It will.
It will.
It will.
[Door opens]
Who are you?
I'm Nan Astley.
I'm just visiting here for a while.
You're making your presence felt.
I've never seen it so tidy.
Thought I'd come in the wrong house.
Yeah. Well, I've come
to drop these leaflets off, all right?
Tell Florie.
I'm Annie, Annie Price.
Bet you can't guess what I do for a living.
Chimney sweep?
Hey, you're not far off.
I don't crawl up chimneys. I crawl down drains.
I'm a sanitary inspector.
It's the stinkiest job in London, and I love it.
Mm. Lovely smell. What is it?
Oh. Beef and oysters.
I better see to it, if you'll excuse me.
Do you need any help?
Oh, no. I'm all right. Thank you.
ANNIE: Oh, hello.
Yeah. I brought them like I said.
Well, I got to run now. I'll be late.
FLORENCE: What's that smell?
Something very nice, I think...
called Nan.
it's... ha!
You wait and see. I'm never wrong.
Bye, Miss Astley.
[Door closes]
NAN: I wanted to do something for you.
So I cleaned the house and made supper for you
and your brother.
Who told you that?
The lady next door.
I liked my house the way it was.
Please don't be like that.
Oh, Florence...
please let me stay.
It's not possible.
NAN: Yes, it is.
I could cook and clean for you
like I did today.
I could sleep downstairs like I did last night.
I could do your washing and look after your baby boy
when you're at work.
RALPH: My word, I never saw
such a shiny doorstep.
I was almost frightened to tread on it.
Hello, Miss Astley. You still here?
Have we you to thank for all this?
[Cyril crying]
RALPH: But he's just been to... Oh, shh, shh.
Let me have him.
No. It won't do.
Just for a moment. Please.
Come here. Ohh.
[Crying stops]
Shh, shh.
Shh, shh.
All right. You may stay...
for a week,
and if the week works out,
we shall try it for a month,
but if it doesn't work, you must go.
Thank you.
Thank you.
NAN, VOICE-OVER: And so I became a sort of housekeeper to them.
It was a kind of work I'd never done much of before.
Hard enough and dull, too, you'd think,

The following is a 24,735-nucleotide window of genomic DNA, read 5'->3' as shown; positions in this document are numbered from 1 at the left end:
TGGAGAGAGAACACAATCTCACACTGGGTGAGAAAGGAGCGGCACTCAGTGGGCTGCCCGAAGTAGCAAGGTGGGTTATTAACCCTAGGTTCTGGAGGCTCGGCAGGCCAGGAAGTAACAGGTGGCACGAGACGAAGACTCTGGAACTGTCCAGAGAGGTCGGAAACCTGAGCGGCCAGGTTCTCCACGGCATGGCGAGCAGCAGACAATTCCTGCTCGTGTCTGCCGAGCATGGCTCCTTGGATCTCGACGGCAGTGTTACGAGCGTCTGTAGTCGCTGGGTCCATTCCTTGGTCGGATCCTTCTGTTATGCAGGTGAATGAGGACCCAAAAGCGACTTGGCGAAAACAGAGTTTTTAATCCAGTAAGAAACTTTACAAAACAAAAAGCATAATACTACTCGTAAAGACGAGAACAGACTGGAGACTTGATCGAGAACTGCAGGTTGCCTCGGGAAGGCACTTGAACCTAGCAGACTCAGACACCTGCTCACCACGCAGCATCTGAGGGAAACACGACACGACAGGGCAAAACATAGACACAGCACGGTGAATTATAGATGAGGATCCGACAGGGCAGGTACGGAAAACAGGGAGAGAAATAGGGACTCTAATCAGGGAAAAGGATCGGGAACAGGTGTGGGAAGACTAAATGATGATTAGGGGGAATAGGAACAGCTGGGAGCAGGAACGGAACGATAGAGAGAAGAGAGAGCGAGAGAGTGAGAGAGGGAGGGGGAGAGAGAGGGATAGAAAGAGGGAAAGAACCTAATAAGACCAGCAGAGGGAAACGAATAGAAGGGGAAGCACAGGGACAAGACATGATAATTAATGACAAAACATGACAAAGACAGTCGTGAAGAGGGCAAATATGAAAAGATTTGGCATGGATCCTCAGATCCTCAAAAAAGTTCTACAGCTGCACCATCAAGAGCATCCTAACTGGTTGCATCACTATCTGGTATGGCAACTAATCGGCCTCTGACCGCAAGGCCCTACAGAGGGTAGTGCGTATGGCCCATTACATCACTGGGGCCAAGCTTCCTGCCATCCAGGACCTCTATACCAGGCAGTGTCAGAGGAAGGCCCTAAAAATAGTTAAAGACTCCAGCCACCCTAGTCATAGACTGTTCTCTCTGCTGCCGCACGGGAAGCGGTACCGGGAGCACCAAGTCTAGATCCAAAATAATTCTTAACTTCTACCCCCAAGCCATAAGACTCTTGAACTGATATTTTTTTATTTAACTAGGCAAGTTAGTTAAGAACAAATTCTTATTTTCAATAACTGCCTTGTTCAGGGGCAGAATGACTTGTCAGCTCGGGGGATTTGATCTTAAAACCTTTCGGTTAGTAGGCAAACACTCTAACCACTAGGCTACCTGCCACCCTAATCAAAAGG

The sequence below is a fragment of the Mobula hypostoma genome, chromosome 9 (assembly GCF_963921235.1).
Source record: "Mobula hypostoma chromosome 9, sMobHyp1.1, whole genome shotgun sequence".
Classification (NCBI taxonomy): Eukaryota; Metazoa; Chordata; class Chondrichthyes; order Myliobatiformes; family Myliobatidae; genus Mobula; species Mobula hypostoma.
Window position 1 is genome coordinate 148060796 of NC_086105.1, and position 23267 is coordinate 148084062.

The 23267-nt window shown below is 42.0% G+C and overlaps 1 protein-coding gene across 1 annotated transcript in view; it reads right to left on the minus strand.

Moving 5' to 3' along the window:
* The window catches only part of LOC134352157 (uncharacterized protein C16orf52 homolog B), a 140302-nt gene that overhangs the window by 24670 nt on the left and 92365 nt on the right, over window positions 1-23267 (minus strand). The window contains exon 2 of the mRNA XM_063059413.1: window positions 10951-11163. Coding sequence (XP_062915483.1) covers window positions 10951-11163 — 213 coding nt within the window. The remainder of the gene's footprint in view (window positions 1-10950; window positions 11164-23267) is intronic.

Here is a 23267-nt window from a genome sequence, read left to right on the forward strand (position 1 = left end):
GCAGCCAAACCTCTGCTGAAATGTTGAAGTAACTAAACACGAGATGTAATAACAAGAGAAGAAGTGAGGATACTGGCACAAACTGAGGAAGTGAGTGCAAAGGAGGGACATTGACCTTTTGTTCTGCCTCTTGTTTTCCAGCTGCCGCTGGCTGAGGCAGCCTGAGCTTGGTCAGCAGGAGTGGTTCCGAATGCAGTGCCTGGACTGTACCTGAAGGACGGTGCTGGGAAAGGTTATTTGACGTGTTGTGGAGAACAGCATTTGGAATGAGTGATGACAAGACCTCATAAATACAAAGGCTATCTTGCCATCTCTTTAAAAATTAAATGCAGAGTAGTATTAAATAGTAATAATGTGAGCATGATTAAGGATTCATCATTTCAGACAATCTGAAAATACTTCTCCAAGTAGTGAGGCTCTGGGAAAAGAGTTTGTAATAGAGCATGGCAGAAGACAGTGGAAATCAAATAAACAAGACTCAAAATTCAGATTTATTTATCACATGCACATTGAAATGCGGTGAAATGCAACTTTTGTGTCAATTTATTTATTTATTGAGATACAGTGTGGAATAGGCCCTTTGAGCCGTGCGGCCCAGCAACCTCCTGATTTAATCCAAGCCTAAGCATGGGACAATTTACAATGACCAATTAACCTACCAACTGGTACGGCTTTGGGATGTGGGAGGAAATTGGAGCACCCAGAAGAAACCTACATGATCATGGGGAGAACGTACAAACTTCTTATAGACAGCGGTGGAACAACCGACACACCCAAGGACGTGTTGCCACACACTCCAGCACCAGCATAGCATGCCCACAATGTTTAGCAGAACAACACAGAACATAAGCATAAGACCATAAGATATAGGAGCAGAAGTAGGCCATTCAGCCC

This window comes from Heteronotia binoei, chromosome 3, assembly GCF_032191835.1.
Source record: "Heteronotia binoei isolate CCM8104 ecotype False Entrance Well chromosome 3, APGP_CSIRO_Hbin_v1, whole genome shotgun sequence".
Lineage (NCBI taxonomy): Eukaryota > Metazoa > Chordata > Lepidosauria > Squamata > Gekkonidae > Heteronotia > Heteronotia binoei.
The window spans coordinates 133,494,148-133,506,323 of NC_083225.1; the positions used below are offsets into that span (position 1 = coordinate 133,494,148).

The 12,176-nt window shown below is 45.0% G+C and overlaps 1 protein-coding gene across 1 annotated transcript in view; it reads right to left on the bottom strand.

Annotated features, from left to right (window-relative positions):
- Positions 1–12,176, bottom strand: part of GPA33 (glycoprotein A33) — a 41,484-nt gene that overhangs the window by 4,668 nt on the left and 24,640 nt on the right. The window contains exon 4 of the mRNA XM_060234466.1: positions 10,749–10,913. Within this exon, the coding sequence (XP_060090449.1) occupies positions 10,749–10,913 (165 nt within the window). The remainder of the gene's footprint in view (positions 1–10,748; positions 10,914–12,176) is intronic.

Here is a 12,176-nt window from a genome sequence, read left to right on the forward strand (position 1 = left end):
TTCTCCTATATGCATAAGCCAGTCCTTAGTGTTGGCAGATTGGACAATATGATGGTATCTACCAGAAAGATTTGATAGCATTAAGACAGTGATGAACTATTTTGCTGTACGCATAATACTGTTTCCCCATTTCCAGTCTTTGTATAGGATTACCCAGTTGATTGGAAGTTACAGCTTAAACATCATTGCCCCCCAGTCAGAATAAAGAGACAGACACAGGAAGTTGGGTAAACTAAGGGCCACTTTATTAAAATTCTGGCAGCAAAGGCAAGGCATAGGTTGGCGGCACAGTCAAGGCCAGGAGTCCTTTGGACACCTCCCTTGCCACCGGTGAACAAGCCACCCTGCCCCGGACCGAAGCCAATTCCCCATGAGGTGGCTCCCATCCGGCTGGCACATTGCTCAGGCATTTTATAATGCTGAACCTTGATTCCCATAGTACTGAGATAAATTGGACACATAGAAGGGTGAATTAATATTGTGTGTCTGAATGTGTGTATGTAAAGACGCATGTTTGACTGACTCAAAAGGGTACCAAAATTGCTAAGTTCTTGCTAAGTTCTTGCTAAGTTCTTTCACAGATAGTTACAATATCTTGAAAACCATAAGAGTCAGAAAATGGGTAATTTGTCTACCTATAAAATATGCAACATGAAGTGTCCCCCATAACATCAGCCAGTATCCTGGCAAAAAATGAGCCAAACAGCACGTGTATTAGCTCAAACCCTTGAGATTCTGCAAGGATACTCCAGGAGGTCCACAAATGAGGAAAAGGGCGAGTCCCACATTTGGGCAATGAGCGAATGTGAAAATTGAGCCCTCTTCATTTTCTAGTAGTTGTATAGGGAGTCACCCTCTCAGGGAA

but it seemed like play to me.
Who's my little one?
You are.
Yes, you. Yes, you are.
There's my little man.
Oh, Cyril. Oh...
Oh! Ha ha ha!
Mmm. Mm.
NAN, VOICE-OVER: And as the time went by,
I got more confident. "Why not?" I thought.
After all, women's clothes weren't suited
to hard physical work.
It was only practical.
And I started to express myself in other ways, too.
Oh, my pal Cyril is a regular peril
When he gives the girls the eye
Oh, my pal Cyril, he drinks like a devil
He could drink the dairy dry
And when he goes up on the town
A wiggle in his walking stick up and down
And then he goes off on a spree
Oh, that's delicious.
Mm. Beautiful, Nan, beautiful.
I think if there was only one dish
that had to be served in paradise,
it would be oysters.
No. Beef-and-oyster pie for me.
Oysters, definitely,
and it would be a socialist paradise, of course.
Equal shares for all.
And who would be there with you to share it?
Where, in paradise?
Well, Flo, of course,
and Cyril and you
and Eleanor Marx, I think, and Keir Hardie
and Mrs. Sykes from next door.
Oh, that's you all over.
You'd let them all come, you would.
And who would be in yours, Nancy?
Well, you and Ralph would have to be there
making yourselves busy and telling everyone
how to run it and Cyril, of course.
Can't leave my big boy out.
And of course you would have to be in mine.
Well, who else would make me oyster pie?
Well, I've had better compliments paid me,
but not recently.
Thank you kindly, Miss Banner.
[CIock chimes]
Well, up the wooden hill for me.
Night, both.
What a lovely day it's been.
Do you know, I don't think we've had a picnic in years?
You do too much for others.
You have to think of yourself now and then.
Don't go up yet. Come sit down by me.
All right, then.
I wanted to say...
sorry for running away from you before.
I was hurt at the time then.
The thing is,
you kept wanting to know what I did,
and I couldn't tell you.
Somehow, I couldn't tell you a lie, either.
So I thought
I just couldn't be with you at all.
Lie to me? About what?
I let you think it was
a gentleman I lived with,
but it was a lady.
She picked me up off the street
and carried me off in her carriage,
and what was I doing on the street?
I was selling myself to men
dressed as a boy.
When you say you lived with this lady...
do you mean...
As her lover?
As her slave, more like.
She dressed me up in fine clothes,
but really, I was just a kept whore.
Oh, Nan.
Have you never been truly happy?
Oh, yes...
when I was in love.
That was a girl called Kitty.
She was my first love, and she broke my heart,
and I've been happy
since I've been living here with you,
as happy as I could be, except I've never felt
able to tell you the truth about myself,